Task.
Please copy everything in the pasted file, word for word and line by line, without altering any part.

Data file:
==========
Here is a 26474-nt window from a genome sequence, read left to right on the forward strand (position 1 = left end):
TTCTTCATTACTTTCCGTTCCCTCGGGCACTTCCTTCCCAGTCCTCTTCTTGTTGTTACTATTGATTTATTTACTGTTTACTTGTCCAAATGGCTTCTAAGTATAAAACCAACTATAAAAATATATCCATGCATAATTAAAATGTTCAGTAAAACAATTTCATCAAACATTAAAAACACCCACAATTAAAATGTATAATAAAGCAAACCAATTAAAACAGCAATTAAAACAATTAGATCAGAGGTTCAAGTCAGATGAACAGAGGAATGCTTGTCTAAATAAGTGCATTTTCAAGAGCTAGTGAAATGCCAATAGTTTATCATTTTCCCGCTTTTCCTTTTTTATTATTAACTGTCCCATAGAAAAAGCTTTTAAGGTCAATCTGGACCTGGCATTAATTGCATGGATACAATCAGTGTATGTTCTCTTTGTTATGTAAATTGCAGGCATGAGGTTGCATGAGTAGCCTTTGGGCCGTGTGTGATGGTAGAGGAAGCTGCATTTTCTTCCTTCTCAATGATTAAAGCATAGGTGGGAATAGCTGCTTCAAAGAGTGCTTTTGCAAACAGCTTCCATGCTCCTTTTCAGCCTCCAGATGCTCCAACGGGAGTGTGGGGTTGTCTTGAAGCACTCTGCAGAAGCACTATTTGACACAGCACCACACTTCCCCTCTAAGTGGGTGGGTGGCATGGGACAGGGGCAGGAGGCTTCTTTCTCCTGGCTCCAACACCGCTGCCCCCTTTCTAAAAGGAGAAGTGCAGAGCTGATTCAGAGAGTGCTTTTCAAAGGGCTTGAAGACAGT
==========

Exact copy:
Here is a 26474-nt window from a genome sequence, read left to right on the forward strand (position 1 = left end):
TTCTTCATTACTTTCCGTTCCCTCGGGCACTTCCTTCCCAGTCCTCTTCTTGTTGTTACTATTGATTTATTTACTGTTTACTTGTCCAAATGGCTTCTAAGTATAAAACCAACTATAAAAATATATCCATGCATAATTAAAATGTTCAGTAAAACAATTTCATCAAACATTAAAAACACCCACAATTAAAATGTATAATAAAGCAAACCAATTAAAACAGCAATTAAAACAATTAGATCAGAGGTTCAAGTCAGATGAACAGAGGAATGCTTGTCTAAATAAGTGCATTTTCAAGAGCTAGTGAAATGCCAATAGTTTATCATTTTCCCGCTTTTCCTTTTTTATTATTAACTGTCCCATAGAAAAAGCTTTTAAGGTCAATCTGGACCTGGCATTAATTGCATGGATACAATCAGTGTATGTTCTCTTTGTTATGTAAATTGCAGGCATGAGGTTGCATGAGTAGCCTTTGGGCCGTGTGTGATGGTAGAGGAAGCTGCATTTTCTTCCTTCTCAATGATTAAAGCATAGGTGGGAATAGCTGCTTCAAAGAGTGCTTTTGCAAACAGCTTCCATGCTCCTTTTCAGCCTCCAGATGCTCCAACGGGAGTGTGGGGTTGTCTTGAAGCACTCTGCAGAAGCACTATTTGACACAGCACCACACTTCCCCTCTAAGTGGGTGGGTGGCATGGGACAGGGGCAGGAGGCTTCTTTCTCCTGGCTCCAACACCGCTGCCCCCTTTCTAAAAGGAGAAGTGCAGAGCTGATTCAGAGAGTGCTTTTCAAAGGGCTTGAAGACAGT